In general, most of the monitoring approaches, within local operational levels, are highly dependent on the quality of the available data from system parameters and poorly perform in case of corrupted measurements where only partial information may be available . On the other hand, most of the classical global level monitoring methodologies have been adapted in case of simple structures, these methods are usually suffering from high computational cost and nonlinearity in formulation which results in intractable solutions in case of real time applications . These computational issues are specifically highlighted in case of large-scale PNs, where usually a huge amount of data is arrived at the control and operational rooms in every time slot. In many practical cases (considering the time cost, storage capacity limitations and power efficiency), operators may have to intelligently reduce the amount of data needed to be processed and still accurately extract the whole of the useful information for system analysis applications. These inherent technical challenges motivated us to investigate the applications of Compressive Sensing and Sparse Recovery (CS-SR) in the analysis of smart power networks to deal with the big data analysis issues in SGs. Compressive sensing is a new technique in signal processing that has revolutionized the data analysis science. Due to its time efficiency, the CS-SR framework has found a critical role in the large scale data/system modeling/analyzing and significantly affected the era of Big Data. From the signal processing viewpoint, CS is a novel sensing/sampling technique that abjures the prevalent wisdom in signal and data acquisition. Based on the Shannon sampling theorem and regarding the Nyquist sampling rule, the minimum sampling frequency (number of samples per cycle) needed for capturing the complete information from a phenomenon should exceed two times of the phenomenon bandwidth (please also refer to ). Roughly speaking, the CS theorem tries to answer the following question:

Can a sensor be designed that records fewer samples of a very high dimensional signal (? ∈ ℝ?), while missing information (or samples) can be reconstructed from the collected ones?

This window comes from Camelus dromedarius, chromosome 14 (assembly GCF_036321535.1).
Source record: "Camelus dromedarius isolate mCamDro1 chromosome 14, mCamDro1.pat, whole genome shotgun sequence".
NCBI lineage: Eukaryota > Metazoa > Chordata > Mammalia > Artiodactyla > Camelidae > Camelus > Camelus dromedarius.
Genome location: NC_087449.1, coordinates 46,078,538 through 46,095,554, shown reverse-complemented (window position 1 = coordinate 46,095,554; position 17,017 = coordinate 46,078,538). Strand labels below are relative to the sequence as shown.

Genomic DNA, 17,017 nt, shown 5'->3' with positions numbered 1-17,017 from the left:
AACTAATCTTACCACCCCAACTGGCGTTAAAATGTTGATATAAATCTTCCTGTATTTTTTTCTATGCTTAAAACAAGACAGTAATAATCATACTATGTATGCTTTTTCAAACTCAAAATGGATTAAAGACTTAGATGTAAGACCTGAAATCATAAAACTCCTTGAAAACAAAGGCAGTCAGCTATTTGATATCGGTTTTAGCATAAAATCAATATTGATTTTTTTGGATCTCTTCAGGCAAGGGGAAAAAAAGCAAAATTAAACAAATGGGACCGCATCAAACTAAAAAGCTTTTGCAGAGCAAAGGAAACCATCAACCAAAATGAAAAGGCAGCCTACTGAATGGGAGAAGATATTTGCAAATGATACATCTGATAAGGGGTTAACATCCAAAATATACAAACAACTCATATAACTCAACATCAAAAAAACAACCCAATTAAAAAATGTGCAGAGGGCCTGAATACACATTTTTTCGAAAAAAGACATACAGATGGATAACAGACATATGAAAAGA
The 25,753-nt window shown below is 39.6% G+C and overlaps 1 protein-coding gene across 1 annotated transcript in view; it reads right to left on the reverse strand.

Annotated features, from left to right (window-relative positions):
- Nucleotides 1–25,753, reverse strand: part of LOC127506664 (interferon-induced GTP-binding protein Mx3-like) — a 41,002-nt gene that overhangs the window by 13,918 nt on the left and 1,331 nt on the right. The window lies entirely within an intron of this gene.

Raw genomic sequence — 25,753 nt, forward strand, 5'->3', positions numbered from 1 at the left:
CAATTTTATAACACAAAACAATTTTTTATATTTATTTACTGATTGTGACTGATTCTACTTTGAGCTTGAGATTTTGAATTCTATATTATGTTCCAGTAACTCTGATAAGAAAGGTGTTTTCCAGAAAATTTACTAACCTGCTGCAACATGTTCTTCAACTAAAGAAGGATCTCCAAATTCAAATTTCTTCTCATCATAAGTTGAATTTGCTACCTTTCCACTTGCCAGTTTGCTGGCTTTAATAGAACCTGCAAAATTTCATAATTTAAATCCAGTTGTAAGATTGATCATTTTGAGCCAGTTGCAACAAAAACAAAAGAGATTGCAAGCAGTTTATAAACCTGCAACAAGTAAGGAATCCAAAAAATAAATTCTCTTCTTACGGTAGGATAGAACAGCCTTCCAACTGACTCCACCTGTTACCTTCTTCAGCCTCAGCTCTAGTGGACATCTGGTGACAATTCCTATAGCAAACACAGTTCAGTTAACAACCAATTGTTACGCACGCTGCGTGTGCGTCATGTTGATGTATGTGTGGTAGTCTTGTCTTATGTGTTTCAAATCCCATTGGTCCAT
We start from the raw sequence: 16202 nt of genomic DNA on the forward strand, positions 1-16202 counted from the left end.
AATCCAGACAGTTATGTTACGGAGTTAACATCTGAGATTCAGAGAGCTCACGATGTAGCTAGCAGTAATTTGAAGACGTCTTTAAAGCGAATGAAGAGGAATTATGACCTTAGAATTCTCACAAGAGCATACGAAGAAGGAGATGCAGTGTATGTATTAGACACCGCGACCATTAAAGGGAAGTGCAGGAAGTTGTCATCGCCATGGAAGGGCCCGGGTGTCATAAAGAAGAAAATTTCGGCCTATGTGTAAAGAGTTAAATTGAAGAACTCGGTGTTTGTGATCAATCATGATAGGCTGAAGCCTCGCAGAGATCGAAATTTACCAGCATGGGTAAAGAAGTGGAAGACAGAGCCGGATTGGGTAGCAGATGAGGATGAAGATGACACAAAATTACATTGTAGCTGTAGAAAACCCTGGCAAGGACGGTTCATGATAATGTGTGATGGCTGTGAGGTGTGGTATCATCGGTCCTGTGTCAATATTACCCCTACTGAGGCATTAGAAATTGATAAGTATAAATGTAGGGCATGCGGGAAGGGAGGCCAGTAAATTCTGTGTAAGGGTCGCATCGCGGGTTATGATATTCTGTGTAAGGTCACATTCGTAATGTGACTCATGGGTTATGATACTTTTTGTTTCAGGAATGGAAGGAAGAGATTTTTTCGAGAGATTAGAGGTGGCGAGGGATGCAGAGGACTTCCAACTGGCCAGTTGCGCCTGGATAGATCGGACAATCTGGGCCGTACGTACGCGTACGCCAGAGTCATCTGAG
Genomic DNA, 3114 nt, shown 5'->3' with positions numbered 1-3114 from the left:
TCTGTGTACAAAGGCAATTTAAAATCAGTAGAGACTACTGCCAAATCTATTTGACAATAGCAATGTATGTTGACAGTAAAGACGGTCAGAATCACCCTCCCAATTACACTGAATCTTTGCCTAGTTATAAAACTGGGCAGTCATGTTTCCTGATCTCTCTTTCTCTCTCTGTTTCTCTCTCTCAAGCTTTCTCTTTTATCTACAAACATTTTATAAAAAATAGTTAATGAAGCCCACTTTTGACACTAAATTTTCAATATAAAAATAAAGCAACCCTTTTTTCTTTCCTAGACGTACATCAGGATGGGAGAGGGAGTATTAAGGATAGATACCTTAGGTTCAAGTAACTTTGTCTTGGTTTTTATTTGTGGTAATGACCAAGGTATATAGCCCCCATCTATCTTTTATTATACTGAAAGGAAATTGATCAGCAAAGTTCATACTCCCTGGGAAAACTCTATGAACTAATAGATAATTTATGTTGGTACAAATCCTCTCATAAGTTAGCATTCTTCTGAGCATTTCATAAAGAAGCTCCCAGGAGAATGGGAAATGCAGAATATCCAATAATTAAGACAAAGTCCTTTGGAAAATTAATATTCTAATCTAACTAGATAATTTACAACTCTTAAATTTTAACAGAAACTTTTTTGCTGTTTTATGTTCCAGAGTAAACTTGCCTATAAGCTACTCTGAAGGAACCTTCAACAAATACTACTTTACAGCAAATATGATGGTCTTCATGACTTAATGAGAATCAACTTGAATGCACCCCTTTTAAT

The answer is yes if the phenomenon under study has an inherent information level that could be well modelled utilizing only ? parameters or degrees of freedom2. A comprehensive study in CS literature has revealed the fact that practically most of the natural and industrial ?-sample signals have far smaller than ? degrees of freedom. This fact suggests that, under appropriate conditions, one may exploit the signal’s information level ? instead of its ambient dimension ?, to design an efficient measuring, and modeling framework for high-dimensional signal analysis. In other words, the fundamental idea that underlies CS-SR theorem is that ‘if a signal has an intrinsic information level ? it can be possible to record a small number of linear measurements of the signal, ?, proportional to ?3; “compressive sensing”, and from those measurements reconstruct the complete set of all, ?, samples that a conventional sensor would have recorded, “sparse recovery”’ as stated in . Not only low dimensional behavior can be captured in many real-world signals, but also many system models rely on a low dimensional (sparse) structure. This idea has been further developed and resulted in arising of a new branch in the CS-SR field, widely known as Compressive System Identification (CSI), as termed in , where an inherent sparsity can be observed in the system structure/model, or when a typical problem represents a sparse behavior in its formulation. In compressive systems, the sparse recovery techniques can be utilized to address the large-scale system modeling problems in a fast and time efficient manner. A famous class of CSI problems is related to graph structures analysis. Intuitively, a sparse recovery problem (SRP) is an optimization problem in which the goal is to recover a ?-sparse signal ??ℝ? from a set of observations ? = ?? ?ℝ? where ??ℝ?×? is the sensing protocol (matrix) with ? < ? (in many cases ? << ?) . Due to the underdetermined nature of this recovery problem (since ? < ?), the null space of the matrix ? is non-trivial; therefore, there exist infinitely many candidate solutions for this problem. However, under certain conditions on the sensing matrix ?, various sparsity based recovery methods can be guaranteed toefficiently find the candidate solution that is sufficiently sparse. Examples of such conditions are the restricted isometry property (RIP), the exact recovery condition, and low coherence . In essence, what these conditions require is that any two small subsets of columns of the sensing matrix ? must be almost orthogonal to each other.